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Shabbat Parashat Tzav| 5765

Ask the Rabbi

Question: Where does one who is traveling for Pesach sell his chametz?
Answer: All things being equal, it is better to sell chametz in the place where the chametz is found, because it makes it possible for the non-Jew who buys it go claim that chametz. Despite the fact (or, possibly, because of the fact) that the sale is somewhat unrealistic from a commercial perspective, it is proper to make it as practical as we can.
 However, other factors are involved. If one is traveling significantly to the east (for example, from New York to Israel) then there is a problem to sell one’s NY chametz in NY. The laws of Pesach and other time-based mitzvot are determined by the halachic time at the place where one is at a given time, irrespective of his place of origin. When the time to destroy chametz and the time it is prohibited to possess it occur in Israel, the laws apply to all chametz that one owns, including that in his NY home. Furthermore, once the 6th hour of Erev Pesach comes, the chametz becomes forbidden in benefit and, as a result, halachically impossible to sell (see Pesachim 6b). When that takes place in Israel, it is still the previous night in NY and most chametz has not yet been sold. Therefore, the sale has to be done in Israel at the right time for the person, even though his chametz is in a place where it would not yet seem to be problematic.
 One can solve the problem by approaching a NY rabbi who carries out two sales, the earlier one being called a mechirat yud gimmel. This early sale, done before the time of bedikat chametz (searching for chametz), is primarily intended to exempt those who will be away for all of Pesach from checking their house (see Mishna Berura 436:32). By selling their chametz and renting out their house at that time, the obligation to check the house never starts. This sale also solves the timing issue for our Israel-bound traveler, as it precedes Pesach morning in Israel.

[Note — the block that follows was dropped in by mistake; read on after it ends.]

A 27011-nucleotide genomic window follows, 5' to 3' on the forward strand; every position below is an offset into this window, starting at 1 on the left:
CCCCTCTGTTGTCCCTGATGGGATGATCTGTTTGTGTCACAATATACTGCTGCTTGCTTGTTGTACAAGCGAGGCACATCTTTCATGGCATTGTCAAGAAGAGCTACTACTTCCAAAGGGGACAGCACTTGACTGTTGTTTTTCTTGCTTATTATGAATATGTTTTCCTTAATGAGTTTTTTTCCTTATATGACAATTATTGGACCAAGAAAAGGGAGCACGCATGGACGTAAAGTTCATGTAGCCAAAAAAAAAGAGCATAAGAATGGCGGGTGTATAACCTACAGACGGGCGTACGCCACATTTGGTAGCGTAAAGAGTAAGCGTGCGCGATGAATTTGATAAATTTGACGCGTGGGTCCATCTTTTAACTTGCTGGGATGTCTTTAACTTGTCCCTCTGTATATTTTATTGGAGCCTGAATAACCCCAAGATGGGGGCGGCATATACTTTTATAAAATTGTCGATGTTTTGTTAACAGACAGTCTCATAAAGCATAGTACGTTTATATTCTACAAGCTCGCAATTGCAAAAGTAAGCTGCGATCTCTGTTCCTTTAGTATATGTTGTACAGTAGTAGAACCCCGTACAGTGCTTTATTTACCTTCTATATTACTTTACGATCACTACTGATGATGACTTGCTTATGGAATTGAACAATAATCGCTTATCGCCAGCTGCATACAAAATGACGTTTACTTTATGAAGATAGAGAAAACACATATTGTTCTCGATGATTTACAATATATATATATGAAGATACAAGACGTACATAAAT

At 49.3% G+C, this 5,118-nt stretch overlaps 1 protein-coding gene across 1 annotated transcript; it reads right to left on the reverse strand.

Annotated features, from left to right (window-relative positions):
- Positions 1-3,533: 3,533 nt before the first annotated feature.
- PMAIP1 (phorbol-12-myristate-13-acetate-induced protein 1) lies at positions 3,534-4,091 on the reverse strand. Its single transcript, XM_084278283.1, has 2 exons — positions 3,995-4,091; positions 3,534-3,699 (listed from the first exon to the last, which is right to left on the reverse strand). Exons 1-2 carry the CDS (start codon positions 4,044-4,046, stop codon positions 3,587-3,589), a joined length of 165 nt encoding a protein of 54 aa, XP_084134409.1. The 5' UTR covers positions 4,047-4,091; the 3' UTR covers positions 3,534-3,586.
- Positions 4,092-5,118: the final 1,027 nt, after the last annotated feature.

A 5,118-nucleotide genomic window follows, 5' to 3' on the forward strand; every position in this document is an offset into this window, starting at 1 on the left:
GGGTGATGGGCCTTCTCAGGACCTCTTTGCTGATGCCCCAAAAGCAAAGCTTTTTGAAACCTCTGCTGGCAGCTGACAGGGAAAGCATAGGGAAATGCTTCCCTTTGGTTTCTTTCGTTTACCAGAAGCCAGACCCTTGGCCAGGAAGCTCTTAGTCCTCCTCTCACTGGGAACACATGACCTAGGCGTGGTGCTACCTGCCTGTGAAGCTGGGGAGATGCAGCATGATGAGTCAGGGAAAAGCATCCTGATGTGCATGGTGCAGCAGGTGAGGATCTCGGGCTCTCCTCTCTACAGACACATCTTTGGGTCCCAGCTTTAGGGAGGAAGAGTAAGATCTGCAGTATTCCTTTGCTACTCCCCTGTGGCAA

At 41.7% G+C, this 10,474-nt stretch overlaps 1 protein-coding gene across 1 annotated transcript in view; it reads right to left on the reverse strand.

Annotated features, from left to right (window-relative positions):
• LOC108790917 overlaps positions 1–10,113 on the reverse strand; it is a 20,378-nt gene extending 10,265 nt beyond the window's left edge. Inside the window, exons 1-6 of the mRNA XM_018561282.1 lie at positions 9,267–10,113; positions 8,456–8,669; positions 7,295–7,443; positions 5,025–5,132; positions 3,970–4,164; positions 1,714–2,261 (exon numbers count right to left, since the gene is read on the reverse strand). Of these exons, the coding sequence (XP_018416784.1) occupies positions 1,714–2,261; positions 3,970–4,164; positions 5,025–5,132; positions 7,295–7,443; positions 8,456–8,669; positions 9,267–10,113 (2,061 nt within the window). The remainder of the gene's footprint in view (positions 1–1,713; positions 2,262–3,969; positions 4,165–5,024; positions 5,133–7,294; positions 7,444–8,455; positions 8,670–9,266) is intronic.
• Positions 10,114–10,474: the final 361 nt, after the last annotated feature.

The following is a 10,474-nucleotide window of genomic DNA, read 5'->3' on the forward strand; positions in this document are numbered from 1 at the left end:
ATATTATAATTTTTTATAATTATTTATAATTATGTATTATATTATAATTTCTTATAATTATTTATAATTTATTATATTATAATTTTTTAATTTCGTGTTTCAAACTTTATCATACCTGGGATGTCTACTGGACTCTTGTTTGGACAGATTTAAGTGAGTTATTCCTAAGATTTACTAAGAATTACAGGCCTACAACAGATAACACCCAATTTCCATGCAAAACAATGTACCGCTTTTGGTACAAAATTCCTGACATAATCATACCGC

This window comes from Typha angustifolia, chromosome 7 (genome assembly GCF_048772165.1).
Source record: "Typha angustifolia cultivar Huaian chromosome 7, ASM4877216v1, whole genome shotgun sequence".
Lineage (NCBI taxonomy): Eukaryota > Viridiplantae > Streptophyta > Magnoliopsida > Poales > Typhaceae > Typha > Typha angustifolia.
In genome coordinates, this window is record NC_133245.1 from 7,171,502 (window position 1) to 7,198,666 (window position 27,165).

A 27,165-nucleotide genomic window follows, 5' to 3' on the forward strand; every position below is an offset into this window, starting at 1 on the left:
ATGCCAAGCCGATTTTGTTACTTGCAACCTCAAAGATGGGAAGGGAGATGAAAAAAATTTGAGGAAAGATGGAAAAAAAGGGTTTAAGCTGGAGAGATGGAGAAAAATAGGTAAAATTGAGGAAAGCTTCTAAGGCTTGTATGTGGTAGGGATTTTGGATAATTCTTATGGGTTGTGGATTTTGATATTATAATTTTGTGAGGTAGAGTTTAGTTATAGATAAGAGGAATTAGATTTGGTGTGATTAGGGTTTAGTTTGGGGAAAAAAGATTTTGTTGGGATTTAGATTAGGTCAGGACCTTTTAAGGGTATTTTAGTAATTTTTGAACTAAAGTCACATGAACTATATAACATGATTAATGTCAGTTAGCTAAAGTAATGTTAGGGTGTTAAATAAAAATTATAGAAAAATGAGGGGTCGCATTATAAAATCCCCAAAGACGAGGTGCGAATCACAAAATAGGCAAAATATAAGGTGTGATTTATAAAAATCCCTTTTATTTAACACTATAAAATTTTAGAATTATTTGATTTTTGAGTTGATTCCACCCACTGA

Someone traveling west who leaves chametz in Israel has fewer problems getting rid of his chametz before Pesach. If he sells in Israel, he is covered time-wise. (It is preferable but probably not absolutely necessary to inform the rav as to who will have access to his apartment should the non-Jew want to claim his chametz on Pesach.) Regarding the possibility of selling “Israeli chametz” in NY, the matter is more complicated, as follows. Assuming the sale takes place after it is already too late in Israel, we must decide how to look at chametz in a place wheretheprohibitions applythat is owned by one for whom the 6th hour of the day before Pesach has not yet arrived. It is agreed that a person violates the prohibition of possessing chametz only if he himself is in a place where the prohibition applies. However, Igrot Moshe (OC IV, 94) says that we also have to be stringent not to allow chametz to be in Jewish hands when chametz in its place is forbidden, even if, for the owner, there is still time. (He bases this on a precedent that the laws of isur hana’ah and chametz sheavar alav hapesach apply even in cases where there is no personal liability.) Although Rav Moshe presented his position tentatively and the majority opinion that argues on him seems logical, it is hard to discount his opinion (see Mechirat Chametz K’hilchato 3: 14-17). (An early sale in NY could solve this problem, as well.)
The problem of a westward bound traveler selling in Israel is the re-purchase after Pesach. (According to Rav Moshe, the problem exists for one selling NY chametz whilein Israel.)When the rav buys back the chametz after Pesach in Israel, it is still Pesach for the owner in NY. The seller should inform the rav that he will be abroad and the re-purchase should not apply to his chametz until after Pesach is over for him. If the seller forgets to tell the rav and cannot reach him, he should declare that he cancels the rav’s authority to buy back his chametz until later.
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This edition of
Hemdat Yamim is dedicated to the memory of
R’ Meir ben Yechezkel Shraga Brachfeld o.b.m.,
Yitzchak Eliezer Ben Avraham Mordechai Jacobson o.b.m.

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